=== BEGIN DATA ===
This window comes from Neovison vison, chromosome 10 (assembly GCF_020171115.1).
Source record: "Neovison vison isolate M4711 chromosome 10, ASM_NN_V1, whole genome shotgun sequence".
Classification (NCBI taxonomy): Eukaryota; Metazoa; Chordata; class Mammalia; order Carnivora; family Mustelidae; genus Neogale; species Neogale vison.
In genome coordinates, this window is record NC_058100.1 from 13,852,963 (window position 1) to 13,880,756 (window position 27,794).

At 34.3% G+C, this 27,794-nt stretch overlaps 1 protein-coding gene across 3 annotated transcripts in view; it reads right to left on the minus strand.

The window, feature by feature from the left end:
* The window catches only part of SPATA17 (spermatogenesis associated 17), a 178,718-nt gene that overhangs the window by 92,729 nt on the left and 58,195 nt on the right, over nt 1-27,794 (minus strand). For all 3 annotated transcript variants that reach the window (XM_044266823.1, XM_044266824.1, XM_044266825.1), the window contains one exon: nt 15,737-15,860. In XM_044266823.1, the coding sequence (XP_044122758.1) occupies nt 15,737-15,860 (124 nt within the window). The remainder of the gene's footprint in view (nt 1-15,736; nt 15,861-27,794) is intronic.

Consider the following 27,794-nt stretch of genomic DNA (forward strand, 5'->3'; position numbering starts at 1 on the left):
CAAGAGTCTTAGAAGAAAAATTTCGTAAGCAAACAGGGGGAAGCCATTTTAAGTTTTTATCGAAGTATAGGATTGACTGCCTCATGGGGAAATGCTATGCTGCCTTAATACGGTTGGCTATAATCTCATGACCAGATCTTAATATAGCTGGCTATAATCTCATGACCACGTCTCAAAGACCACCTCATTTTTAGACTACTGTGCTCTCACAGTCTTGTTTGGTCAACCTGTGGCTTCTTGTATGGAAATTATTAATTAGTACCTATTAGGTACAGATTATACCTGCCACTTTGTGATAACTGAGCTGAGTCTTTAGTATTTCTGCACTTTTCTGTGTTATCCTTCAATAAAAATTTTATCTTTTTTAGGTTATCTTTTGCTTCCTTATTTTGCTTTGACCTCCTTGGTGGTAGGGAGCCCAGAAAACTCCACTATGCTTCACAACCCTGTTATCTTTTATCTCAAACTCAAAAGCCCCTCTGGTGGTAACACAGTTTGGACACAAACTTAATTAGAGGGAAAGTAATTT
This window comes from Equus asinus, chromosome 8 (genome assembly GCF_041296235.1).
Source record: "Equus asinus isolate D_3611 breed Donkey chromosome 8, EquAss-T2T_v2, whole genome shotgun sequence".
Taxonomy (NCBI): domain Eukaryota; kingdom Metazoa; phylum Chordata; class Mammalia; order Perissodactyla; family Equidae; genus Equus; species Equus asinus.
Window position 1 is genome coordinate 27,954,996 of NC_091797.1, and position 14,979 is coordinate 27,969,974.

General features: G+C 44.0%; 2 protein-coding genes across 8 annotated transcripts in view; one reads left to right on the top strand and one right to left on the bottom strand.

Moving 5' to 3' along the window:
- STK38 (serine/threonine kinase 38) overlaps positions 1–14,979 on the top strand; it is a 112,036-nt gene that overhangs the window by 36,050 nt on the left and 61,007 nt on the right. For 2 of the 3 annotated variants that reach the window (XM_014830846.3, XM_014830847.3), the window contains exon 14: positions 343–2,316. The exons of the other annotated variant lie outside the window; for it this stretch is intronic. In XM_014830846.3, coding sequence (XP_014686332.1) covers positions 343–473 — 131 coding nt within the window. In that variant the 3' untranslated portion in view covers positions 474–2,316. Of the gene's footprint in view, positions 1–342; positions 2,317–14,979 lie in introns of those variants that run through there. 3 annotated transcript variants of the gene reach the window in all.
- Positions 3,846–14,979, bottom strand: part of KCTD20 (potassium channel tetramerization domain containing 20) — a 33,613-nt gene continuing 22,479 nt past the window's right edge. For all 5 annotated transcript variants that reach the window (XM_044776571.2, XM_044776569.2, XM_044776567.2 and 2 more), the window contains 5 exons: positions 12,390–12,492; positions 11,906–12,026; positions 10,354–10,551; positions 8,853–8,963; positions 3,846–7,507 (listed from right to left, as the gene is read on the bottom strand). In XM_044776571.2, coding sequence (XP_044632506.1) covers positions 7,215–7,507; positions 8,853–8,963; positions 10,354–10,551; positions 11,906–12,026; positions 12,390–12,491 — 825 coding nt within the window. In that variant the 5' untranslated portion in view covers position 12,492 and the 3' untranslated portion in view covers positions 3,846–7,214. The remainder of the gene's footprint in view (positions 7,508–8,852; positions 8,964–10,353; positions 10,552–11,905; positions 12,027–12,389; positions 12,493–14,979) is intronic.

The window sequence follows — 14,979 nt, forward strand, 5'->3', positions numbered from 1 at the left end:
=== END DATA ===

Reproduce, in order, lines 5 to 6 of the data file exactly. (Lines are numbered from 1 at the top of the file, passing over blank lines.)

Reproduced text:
At 34.3% G+C, this 27,794-nt stretch overlaps 1 protein-coding gene across 3 annotated transcripts in view; it reads right to left on the minus strand.

The window, feature by feature from the left end: